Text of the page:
"I've been out there in San Diego just doing whatever I could to help the team win, playing special teams and things like that. But every guy in this league wants to be a starter. By the nature of this business, you know you're probably not going to get this right way, but once you get it you want to take advantage of it."

Norwood has averaged 6.2 yards per carry as a part-time player. Playing behind Warrick Dunn, Norwood rushed for 633 yards as a rookie in 2006, but the exit of Vick and the entrance of coach Bobby Petrino combined to slow the Falcons' running game last year.

Petrino, who quit with a 3-10 record and three games left to play last season to take the Arkansas job, had a pass-oriented attack. Smith and offensive coordinator Mike Mularkey are emphasizing the run with Turner, Norwood, fullback Ovie Mughelli and Ryan.

"It takes some of the pressure off a new quarterback situation, whoever that may be starting on Day 1," Dimitroff said. "That really helps.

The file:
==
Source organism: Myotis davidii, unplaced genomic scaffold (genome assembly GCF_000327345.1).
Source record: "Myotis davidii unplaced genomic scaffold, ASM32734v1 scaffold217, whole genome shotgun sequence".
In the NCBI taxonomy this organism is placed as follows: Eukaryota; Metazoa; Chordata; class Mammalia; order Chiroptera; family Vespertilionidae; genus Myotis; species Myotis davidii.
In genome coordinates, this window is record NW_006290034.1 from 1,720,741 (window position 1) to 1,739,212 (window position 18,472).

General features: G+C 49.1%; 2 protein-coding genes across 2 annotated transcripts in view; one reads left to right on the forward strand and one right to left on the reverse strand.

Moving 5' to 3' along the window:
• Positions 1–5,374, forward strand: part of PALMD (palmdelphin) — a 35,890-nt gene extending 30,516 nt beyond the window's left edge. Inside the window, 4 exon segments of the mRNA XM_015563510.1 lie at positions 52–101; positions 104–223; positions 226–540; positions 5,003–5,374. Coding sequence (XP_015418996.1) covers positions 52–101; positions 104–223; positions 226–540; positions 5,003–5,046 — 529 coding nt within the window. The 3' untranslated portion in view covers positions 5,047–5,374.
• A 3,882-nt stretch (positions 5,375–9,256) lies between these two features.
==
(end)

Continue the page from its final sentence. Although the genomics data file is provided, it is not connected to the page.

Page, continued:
"You can be the best quarterback in the league, and without an adept running attack, the defense really focuses on your passing game and limits your potential to thrive in a game."

The Falcons' makeover began with some of the most accomplished players being cut or traded: Dunn, cornerback DeAngelo Hall, tight end Alge Crumpler, defensive tackle Rod Coleman, defensive back Jimmy Williams and offensive lineman Wayne Gandy.

"It wasn't a matter of us coming in to wield a big stick and slash everyone just to make our mark," Dimitroff said. "It was about getting players who were system-specific players for us. Players who would fit into that mold, we would keep. Players we felt would not, we would part ways with."

The Associated Press News Service

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Nice article - for the 1000th time. Can't these sportswriters write anything different? Everyone in the world knows we are rebuilding, starting over, blah blah, led by Matt Ryan and Michael Turner.

Oh and don't forget the required mentions of Michael Vick and his dogfighting crap.

It almost seems like these sports writers just hit the Copy button of old articles and give it to their editor.

Write something new! Something *informative*!